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#1 Graduate Interview Series - Oliver Clarke-McCullagh

Graduate Profile Series

Blog Series, Graduate

What do graduates do once they finish University?

We decided to do a Graduate interview series to give our readers an insight into what paths can be taken after University. Our graduates have gone on to do some amazing things, so it’s only right that we celebrate their achievements!

In the first of our graduate interview series, we are joined by OIiver Clarke-McCullagh, who graduated in 2018 with a 2:1 in BSc Computer Science. We had the pleasure of working with Oliver and found him a Graduate Software Engineer role with one of our longstanding clients.

Oliver gives some great advice for any IT graduates looking for a new career. Here is what he had to say...

When you enrolled on your degree course, did you know what type of job you wanted to do?
I enrolled in 2015, with the aim of becoming a software developer within the gaming industry.

How did you go about finding a job after graduation?
Initially via direct applications, and later by job boards. The boards led me to a position that spectrum was recruiting for, who kept in touch when that particular application fell through.

When did you start job searching and how soon after were you able to secure a position?
I didn't start searching for about a year and a half after graduating. This was due to lacking a portfolio of previous programming projects that I could use as proof of ability/knowledge. I used that year to build up my portfolio.

How did you find the recruitment process from applying, to interview, to offer stage?
Highly varied. What constitutes a junior level of knowledge varies from not needing to know the language the company uses at all, to needing to know how a specific language feature is implemented at the assembly level (yes, I was asked that for a junior position). The overall process was fairly straightforward, but the variety made it hard to judge what to refresh myself on before an interview or application.

Did you do a placement year / work experience?
No, though not from lack of applying.

What was your final year project?
I programmed a 3d graphics and physics engine to test the efficiency of 'fast' triangle-triangle intersection tests during real-time surface-modeled collision simulations. Spoiler: It's very inefficient, avoid using in real-time applications when possible.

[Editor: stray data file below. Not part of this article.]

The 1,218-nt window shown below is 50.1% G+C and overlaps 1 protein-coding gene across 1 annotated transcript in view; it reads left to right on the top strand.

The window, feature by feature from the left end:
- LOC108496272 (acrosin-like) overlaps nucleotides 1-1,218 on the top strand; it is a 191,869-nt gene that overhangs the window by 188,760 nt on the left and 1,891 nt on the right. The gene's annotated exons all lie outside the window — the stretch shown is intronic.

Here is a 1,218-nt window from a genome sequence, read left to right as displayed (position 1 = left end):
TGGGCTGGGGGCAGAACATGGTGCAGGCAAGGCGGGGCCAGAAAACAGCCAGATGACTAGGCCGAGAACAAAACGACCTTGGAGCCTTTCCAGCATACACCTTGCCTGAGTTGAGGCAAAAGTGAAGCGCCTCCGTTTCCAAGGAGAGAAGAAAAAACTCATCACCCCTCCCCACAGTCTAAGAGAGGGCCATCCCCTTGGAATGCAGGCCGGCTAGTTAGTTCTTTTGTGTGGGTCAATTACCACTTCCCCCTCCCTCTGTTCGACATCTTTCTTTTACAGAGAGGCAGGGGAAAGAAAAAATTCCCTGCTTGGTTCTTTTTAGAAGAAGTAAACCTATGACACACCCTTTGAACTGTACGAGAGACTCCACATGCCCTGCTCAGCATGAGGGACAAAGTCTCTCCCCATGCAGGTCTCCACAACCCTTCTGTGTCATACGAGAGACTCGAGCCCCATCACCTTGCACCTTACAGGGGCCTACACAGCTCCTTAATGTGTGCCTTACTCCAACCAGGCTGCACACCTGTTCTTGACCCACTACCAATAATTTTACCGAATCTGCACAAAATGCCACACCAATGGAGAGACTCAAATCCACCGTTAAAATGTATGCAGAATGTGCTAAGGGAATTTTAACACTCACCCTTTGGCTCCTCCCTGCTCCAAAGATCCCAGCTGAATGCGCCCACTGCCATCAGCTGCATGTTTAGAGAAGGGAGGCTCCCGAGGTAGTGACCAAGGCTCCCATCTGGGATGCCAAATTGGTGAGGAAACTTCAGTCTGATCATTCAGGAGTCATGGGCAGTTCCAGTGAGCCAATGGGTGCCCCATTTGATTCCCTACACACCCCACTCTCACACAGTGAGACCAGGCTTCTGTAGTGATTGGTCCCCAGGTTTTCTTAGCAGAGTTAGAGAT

Was the job market what you expected?
Kind of. I was more surprised by some of the interviewers as people rather than by the job market itself.

How did your education prepare you for this job?
It gave me a wider range of technical knowledge to draw on, so I have many more options for solutions to the problems I have to fix as part of my job.

What technical certifications do you have?
An advanced certification for the c++ language, issued by Microsoft.

What do you do to stay up to date with the latest technology and trends?
Mainly subscribe to a few tech forums, that link to tech articles. If some interesting comes up, I can do some more direct research into the topic.

Who do you look up to/follow in the tech industry?
David Rosen for his work on procedural animation and Joe Armstrong (rip) for his work on fault-tolerant systems.

What advice would you give another graduate looking for a job?
Emphasize your individuality. You have your own experiences, your own abilities, your own knowledge, your own perspective. Don't try to be the person they are looking for, instead show why they should have been looking for you in the first place. Also, buy a good suit. It's worth the expense.

Do you attend any user groups, societies, hackathons etc? Which ones and why?
No. Reason? Covid mainly...

Any podcasts, books or online training courses that you would recommend?
Not particularly, but I would recommend trying every stupid idea that comes to your head. Most won't work but seeking solutions to them is a trainable skill in and of itself.

What are your interests and hobbies?
Game engine design and gameplay design; Historical swords and polearms, both usage and construction; Modern Fantasy Novels; Live Action Roleplay. Yeah, I'm a stereotypical nerd. ;)

Thanks to Oliver for his responses! Look out for more graduate interview posts in the coming weeks…

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